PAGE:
Goh Poh Seng, 1936 – 2010
Dear friends, family,
Some of you may know that my dad has been very sick these past few months, battling a series of life-threatening bouts of pneumonia he contracted in November. He’s been fighting for his life, but sadly, the infection spread critically over the Christmas holidays, and Dad passed on last night at 9 pm, January 10th, 2010, in the palliative care ward of St. Paul’s Hospital in Vancouver.
His spirit remained strong through most of his illness and he continued to express so much of his characteristic warmth, humour and kindness (and familiar to those of us who knew him best – occasional bouts of combativeness and chutzpah), even when he was in a lot of pain. Towards the end he lapsed often into delirium, but even so there were many profound exchanges of love and affection towards visiting friends and family. For everyone who knew him, I know he held a huge amount of fondness and love for you, though he might not have been able to express it directly to so many at the end.
In the day since he passed it’s become clear how many lives he has touched, and I find it impossible not to feel that he is still with us in so many ways, not just in memories and words but in spirit.
I was with him when he died, and that spirit was very large in the room as he passed on to the other side. I know he’ll miss many of us as much as we will surely miss him.
Please feel free to post messages, tributes, memories, and poems in the comments section below. If you have photos or other media you’d like to send you can e-mail them to me at this address.
Also, there’s a (15 min) short film made two and a half years ago, directed by Almerinda Travasoss (with interviews by our dear friend Stephanie McKenzie). Called ‘Goh Poh Seng: Poet In Newfoundland’, the film looks at Dad’s close ties with Newfoundland and the landscape (and people) who inspired so much of his later poems. The piece was filmed in and around Mom and Dad’s beloved home in Lark Harbour, Newfoundland, where they spent each summer from 2003 til 2008.
The family is organizing a celebration of Poh Seng’s life somewhere in Vancouver, tentatively set for the 24th of this month. We’ll keep you posted…
Dad, we’ll miss you. With much love, Kajin
O My beloved ones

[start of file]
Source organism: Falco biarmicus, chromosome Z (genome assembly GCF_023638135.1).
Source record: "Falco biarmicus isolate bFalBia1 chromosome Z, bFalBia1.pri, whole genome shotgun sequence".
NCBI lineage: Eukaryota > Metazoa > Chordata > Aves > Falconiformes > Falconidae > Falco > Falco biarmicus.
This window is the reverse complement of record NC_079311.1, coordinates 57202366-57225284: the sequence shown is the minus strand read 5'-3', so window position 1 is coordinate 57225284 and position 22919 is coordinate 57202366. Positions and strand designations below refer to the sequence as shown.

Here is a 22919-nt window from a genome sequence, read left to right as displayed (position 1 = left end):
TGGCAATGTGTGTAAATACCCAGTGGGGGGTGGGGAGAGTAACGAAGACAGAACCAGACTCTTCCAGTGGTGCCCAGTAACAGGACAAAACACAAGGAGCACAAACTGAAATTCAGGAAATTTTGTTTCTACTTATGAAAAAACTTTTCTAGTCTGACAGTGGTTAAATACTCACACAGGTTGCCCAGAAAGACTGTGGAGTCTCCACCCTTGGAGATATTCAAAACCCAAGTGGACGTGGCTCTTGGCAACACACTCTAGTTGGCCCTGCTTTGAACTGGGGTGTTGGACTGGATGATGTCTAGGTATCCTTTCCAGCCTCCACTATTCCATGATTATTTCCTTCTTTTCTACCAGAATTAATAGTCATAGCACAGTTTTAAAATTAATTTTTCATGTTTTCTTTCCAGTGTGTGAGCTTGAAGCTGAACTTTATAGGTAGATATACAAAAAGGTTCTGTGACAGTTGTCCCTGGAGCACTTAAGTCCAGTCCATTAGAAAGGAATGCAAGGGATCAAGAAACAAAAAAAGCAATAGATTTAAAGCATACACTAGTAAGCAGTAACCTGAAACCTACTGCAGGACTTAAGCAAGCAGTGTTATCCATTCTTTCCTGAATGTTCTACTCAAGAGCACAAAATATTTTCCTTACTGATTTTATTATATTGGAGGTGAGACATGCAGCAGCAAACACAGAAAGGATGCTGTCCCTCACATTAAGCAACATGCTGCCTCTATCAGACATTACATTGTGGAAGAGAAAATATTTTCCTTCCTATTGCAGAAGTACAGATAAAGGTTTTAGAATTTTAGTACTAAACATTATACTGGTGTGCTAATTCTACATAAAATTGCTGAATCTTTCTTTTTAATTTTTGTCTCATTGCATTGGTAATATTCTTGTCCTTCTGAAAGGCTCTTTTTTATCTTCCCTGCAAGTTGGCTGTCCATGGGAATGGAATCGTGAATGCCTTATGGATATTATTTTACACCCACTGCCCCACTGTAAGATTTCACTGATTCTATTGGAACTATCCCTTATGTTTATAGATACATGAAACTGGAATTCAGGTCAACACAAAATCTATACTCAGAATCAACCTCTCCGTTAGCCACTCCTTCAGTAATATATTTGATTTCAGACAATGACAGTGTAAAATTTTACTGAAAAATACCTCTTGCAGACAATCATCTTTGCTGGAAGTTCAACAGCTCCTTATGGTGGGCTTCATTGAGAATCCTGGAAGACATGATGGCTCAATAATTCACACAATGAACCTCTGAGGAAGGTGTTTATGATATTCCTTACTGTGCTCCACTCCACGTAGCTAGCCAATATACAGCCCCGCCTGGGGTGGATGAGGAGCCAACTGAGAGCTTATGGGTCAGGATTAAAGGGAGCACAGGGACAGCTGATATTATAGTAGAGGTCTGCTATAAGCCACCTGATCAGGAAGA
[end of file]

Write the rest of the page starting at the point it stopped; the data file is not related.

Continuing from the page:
I spring into
The sunlit day,
The moon drowned night
So full of joy.
There’s no cause for grief.
Goh Poh Seng
Apr. 8th, 2002
POH SENG’S MEMORIAL
At the Wise Hall, Adanac Street, in Vancouver – January 24th, 2010
(Photos courtesy of Tim Mah)
Thanks to everyone who managed to make it out for Dad’s memorial at the lovely Wise Hall…it was an amazing turnout, with lovely food, poetry, music, and closing out (appropriately enough) by a joyous round of dancing.
Am attaching a clip of the slideshow we screened that night, to the tune of Nat King Cole’s ‘My Sweet Embraceable You’. Mom and Dad danced to this tune at the Grandview Legion Hall shortly before he entered hospital…we listened to a lot of N.K.C. together in the ward at St Paul’s. Dad would often sing along to these favourites from his youth, sometimes conducting an invisible orchestra with pleasure from his hospital bed.
Also, we’d like to thank the many people whose outpourings of warmth and condolences have been overwhelming. Please feel free to add comments to the previous post in commemoration of Goh Poh Seng.
Dad in the Singaporean and Asian presses:
If We Dream Too Long soon to be published by NUS Press
Have been working hard on editing Dad’s last piece of writing, his introduction for the forthcoming reprint of his classic novel If We Dream Too Long, published over 40 years ago. Dad laboured hard on this over the past year, constantly revising and rewriting a number of different versions, so it required some real suturing and moving around to get it all to hang together. But I think (after burning the proverbial midnight oil) I finally managed to get it to say what he wanted to express, recounting his journey from student days in Dublin back home to Singapore in the early 6o’s, and how he found his voice as a writer. Also, his fondness and attachment to Singapore itself and recollections of the heady ‘nation-building’ days.
Plans to post that piece of writing, as well as many of Dad’s late poems, are forthcoming. Poh Seng had a number of works in progress at the time of his passing, and has left behind one complete unpublished novel about his student days (part one of a projected, but sadly uncompleted 4-part memoir entitled Bite The Bitter Wind), part two of the aforementioned memoir (detailing his family’s multi-generational history moving from China to the Nanyang aka Malaya), as well as unpublished poems and short stories and his ambitious re-telling of the Ramayana. It is my hope that publishing excerpts here online will generate enough interest to finally move many of these works into print, as well as his other novels and collections which have been unavailable for some time.
One of Dad’s dreams of recent years was to re-awaken Island Press, the publishing company he formed with my mother, Margaret, to publish his first novel (If We Dream Too Long). He was especially excited by recent developments in electronic publishing and made-to-order presses. This is something the family is examining as a way of promoting his work (while pursuing conventional publishing routes) and I’m hoping to use this website to gauge interest and promote his writing. So please feel free to forward this link or spread by word of mouth news of this website. Or better yet, subscribe (just press the button on top right menu) to this site for updates and news on Goh Poh Seng. In the coming months there’ll be more direct links to purchasing his books, plus the fleshing out of archives and selections of previous writing. If you have any inquiries, please feel free to email or get in touch with us.